The primary exposure measure was the dispensing of a 5-α reductase inhibitor (dutasteride or finasteride) from 1991 (the year the electronic pharmacy files were established) forward. Information was recorded on the start of the prescription (date), dose, total doses, amount dispensed, and the total dose dispensed. Prescriptions for α-blockers (terazosin, tamsulosin, doxazocin, alfuzosin,phentolamine, phenoxybenzamine, and prazosin) were also assessed as a second comparison exposure.
Information on additional variables was collected for consideration of these variables as potential confounders or effect modifiers. Among these were comorbid conditions, determined by the Deyo modification15 of the Charlson Comorbidity Index16 and based on diagnoses made during inpatient and outpatient encounters from 1981 until the index date. A diagnosis of BPH or surgical treatment of BPH also were considered potential confounders. The matching factor of race/ethnicity was considered a potential effect modifier.
The primary analysis was the comparison of the off-diagonal frequencies of exposure to 5-α reductase inhibitors for the matched case-control pairs. Differences were tested with the McNemar test. The association between 5-α reductase inhibition and hip fracture was estimated with a matched-pairs odds ratio (OR) and its respective 95% confidence interval (CI). Conditional logistic regression was used to estimate the OR, taking into account potential confounders. Potential effect modifiers were tested by introducing appropriate interaction terms to the conditional logistic regression models.
A series of secondary analyses were conducted as well. Additional analyses used α-blockers, a diagnosis of BPH, or surgical treatment of BPH as alternative exposures. The association between hip fracture and α-blocker use was explored further, separating selective vs nonselective α-blocker, recency of initiating use, and current vs past use. A dose-response relationship between cumulative drug exposure and hip fracture was evaluated by Cochran-Armitage test for trend; P = .05 was considered statistically significant. With type I and type II error rates fixed at .05 and .20, respectively, 7076 case patients, and an exposure prevalence of 0.20, the minimal detectable OR was 1.37. All analyses were performed by one investigator (J.M.S.) using SAS version 9.1.3 (SAS Institute Inc, Cary, North Carolina). The protocol for this study was reviewed and approved by the KPSC institutional review board.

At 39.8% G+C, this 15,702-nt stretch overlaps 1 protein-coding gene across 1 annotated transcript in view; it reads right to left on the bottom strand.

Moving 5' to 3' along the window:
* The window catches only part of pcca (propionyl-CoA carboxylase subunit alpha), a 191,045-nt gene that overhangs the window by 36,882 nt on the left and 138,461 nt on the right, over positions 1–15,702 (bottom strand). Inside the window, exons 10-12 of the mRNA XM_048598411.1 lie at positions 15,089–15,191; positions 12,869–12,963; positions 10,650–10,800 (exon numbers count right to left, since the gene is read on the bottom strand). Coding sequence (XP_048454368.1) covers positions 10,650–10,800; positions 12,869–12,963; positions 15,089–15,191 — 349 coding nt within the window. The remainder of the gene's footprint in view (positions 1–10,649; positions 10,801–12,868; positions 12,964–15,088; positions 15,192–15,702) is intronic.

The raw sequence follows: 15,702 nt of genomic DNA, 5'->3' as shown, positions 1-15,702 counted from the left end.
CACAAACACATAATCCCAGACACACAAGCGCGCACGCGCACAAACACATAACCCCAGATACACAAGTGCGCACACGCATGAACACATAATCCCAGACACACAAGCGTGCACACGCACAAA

Overall, 7076 men had a diagnosis of hip fracture over the 10-year period. The median age at fracture was 77 (interquartile range, 67-84)years (Table 1). Approximately 70% of men were white, with 11% identified as Hispanic and 7% as black. Compared with men without hip fracture, those with hip fracture were more likely to have multiple comorbid conditions (P < .001), despite being matched by age. A modest direct association was observed between comorbidity and use of 5-α reductase inhibitors (Spearman correlation coefficient, 0.057; P < .001).
Use of 5-α reductase inhibitors was fairly low in this population. During this period (1991 to 2006), finasteride was the only 5-α reductase inhibitor dispensed to study patients, and only 109 case patients (1.5%) and 141 control patients (2%) had a history of any exposure to these compounds (Table 2). The matched OR was 0.77 (95% CI, 0.59-1.00; P = .04). There was no suggestion of a dose-response relationship between exposure to 5-α reductase inhibitors when the exposure was stratified into tertiles of total exposure (P = .12). In multivariate models, there was little effect of adjustment for comorbidity.